Architecture recommendations & guidelines for a Node.js web application?

Architecture recommendations & guidelines for a Node.js web application?

Problem

I’m eager to begin a side project for learning purposes, and I’m seeking some guidance on which technologies/frameworks/libraries to use, and how to structure the application, at least at a high level. I’m a front-end developer, and while I’ve done some miscellanous work with server-side programming, databases, etc., this will be my first attempt to personally create a full-stack application. I’ve decided to use Node.js as the server-side environment, but that’s my only firm requirement.

I’ve already come up with an idea for the application. Here are some notes on its features:

  • This is another to-do list app. What primarily distinguishes it from your basic checklist is its adaptation of some aspects of the GTD system, as well as a nested/tree structure for the list (as opposed to a flat list, or a single level of nesting like GTD uses). I’m leveraging the metaphor of a tree, where the trunk is the foundation of the list, branches are projects and sub-projects, and the leaves are individual tasks.
  • Projects (branches) can have many sub-projects (branches off of other branches), and both projects and sub-projects can have many tasks (leaves). A project is any multi-step process that you can eventually complete, but you can’t actually physically do. Like GTD, you can only do a task that is defined as a physical action. For example, “get a bank loan” is a project (it’s a definable goal), “research lenders’ rates” is a sub-project (it moves you toward completing that goal), and “call the local Wells Fargo branch,” “visit the lending section of chase.com” and “email Bob for his recommendation” are all tasks (they are specific physical actions that you can take that advance the project/sub-project).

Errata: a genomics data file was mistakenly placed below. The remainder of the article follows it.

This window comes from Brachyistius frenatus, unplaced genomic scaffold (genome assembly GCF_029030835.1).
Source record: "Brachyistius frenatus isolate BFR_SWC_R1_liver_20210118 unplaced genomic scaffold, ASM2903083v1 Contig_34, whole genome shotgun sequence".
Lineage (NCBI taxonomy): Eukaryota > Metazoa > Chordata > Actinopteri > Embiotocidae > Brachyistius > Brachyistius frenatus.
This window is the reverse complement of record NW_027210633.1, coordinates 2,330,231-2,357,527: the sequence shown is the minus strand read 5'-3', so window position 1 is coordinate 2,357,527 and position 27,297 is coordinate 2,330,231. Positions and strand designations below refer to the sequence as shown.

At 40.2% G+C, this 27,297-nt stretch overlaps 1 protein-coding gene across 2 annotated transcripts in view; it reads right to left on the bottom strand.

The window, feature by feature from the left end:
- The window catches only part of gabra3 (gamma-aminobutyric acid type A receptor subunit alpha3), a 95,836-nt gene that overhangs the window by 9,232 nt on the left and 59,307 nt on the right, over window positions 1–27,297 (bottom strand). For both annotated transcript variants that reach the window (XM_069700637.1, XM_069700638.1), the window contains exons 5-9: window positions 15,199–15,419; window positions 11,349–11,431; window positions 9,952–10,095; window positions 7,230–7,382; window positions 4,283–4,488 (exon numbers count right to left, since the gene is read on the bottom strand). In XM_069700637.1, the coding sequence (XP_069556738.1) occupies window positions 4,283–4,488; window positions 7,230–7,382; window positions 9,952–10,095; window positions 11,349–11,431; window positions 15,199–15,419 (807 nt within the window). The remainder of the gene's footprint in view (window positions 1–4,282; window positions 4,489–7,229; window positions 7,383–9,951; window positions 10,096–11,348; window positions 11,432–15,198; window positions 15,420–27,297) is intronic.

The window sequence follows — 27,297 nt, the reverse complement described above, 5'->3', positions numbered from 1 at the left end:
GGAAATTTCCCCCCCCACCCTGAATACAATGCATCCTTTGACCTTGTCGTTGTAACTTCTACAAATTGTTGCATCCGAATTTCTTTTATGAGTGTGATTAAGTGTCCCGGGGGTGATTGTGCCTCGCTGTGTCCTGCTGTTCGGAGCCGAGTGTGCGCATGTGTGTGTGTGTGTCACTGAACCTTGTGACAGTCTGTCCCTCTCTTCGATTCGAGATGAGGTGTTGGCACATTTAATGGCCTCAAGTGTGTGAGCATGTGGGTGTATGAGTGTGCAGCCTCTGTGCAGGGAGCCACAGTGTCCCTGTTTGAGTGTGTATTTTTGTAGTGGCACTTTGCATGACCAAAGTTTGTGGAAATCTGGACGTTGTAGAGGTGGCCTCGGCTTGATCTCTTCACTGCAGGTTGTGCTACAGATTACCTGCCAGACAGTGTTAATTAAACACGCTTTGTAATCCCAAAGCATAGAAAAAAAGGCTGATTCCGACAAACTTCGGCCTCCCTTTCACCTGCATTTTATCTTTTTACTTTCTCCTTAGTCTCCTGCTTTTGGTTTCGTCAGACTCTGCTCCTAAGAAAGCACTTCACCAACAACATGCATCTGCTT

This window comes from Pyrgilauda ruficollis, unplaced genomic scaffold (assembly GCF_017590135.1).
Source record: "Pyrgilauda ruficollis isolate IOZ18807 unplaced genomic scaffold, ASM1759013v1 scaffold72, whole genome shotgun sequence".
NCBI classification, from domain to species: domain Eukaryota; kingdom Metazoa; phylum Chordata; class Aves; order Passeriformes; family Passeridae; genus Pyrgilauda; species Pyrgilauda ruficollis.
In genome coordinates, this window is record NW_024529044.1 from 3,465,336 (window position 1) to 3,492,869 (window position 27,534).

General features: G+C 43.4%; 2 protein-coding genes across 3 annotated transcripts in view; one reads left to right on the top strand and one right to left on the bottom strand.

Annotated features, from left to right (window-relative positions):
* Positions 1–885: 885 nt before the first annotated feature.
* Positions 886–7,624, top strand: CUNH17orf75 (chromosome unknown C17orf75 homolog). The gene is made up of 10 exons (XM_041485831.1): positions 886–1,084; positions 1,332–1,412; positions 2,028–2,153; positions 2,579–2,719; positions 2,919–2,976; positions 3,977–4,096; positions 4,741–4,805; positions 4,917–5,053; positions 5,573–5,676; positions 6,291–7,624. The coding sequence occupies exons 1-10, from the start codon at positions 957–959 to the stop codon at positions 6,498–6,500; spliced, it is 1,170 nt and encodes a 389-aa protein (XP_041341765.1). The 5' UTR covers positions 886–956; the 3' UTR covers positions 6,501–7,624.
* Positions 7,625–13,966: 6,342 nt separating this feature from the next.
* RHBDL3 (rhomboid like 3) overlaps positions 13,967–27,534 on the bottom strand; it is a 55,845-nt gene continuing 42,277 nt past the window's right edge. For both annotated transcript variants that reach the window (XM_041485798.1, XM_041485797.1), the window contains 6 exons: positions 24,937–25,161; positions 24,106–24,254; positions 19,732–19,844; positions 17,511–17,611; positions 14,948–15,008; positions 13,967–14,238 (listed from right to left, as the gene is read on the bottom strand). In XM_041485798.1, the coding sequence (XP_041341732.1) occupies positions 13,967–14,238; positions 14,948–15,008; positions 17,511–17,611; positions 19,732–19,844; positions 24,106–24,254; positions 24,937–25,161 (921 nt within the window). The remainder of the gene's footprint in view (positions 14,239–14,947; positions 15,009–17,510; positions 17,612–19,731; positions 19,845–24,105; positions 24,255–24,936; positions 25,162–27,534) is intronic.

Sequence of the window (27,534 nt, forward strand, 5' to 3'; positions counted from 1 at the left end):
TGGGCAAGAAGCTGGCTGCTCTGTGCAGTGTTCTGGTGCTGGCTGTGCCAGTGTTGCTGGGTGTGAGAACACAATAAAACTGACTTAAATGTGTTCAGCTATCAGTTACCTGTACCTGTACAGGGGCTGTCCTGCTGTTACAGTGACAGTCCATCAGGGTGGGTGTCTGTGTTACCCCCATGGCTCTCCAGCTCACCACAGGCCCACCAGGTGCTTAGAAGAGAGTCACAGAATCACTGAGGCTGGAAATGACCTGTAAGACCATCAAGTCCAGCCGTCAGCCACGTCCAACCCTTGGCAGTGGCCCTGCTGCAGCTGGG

• Once you’ve completed all of the tasks in a project (trimmed all of the leaves), that project is considered complete (the branch is cut off). Your goal is to continually prune the tree to keep it from overgrowing.
  • If you’re like me, you have a huge list of projects that are perpetually completed and replaced with new projects. The value in this application, aside from just storing your list, should be in its ability to guide you toward what to work on next. To this end, you can define an assortment of metadata about each task (just for tasks; you can’t do this for projects, since they’re simply buckets for organizing groups of tasks).
  • This metadata includes additional information about each task that you can sort and search upon. For example:
    • Context: What tools/situations do you need to complete the task? For example, to renew your driver’s license, you might need completed paperwork, and be at a specific location, during weekday business hours.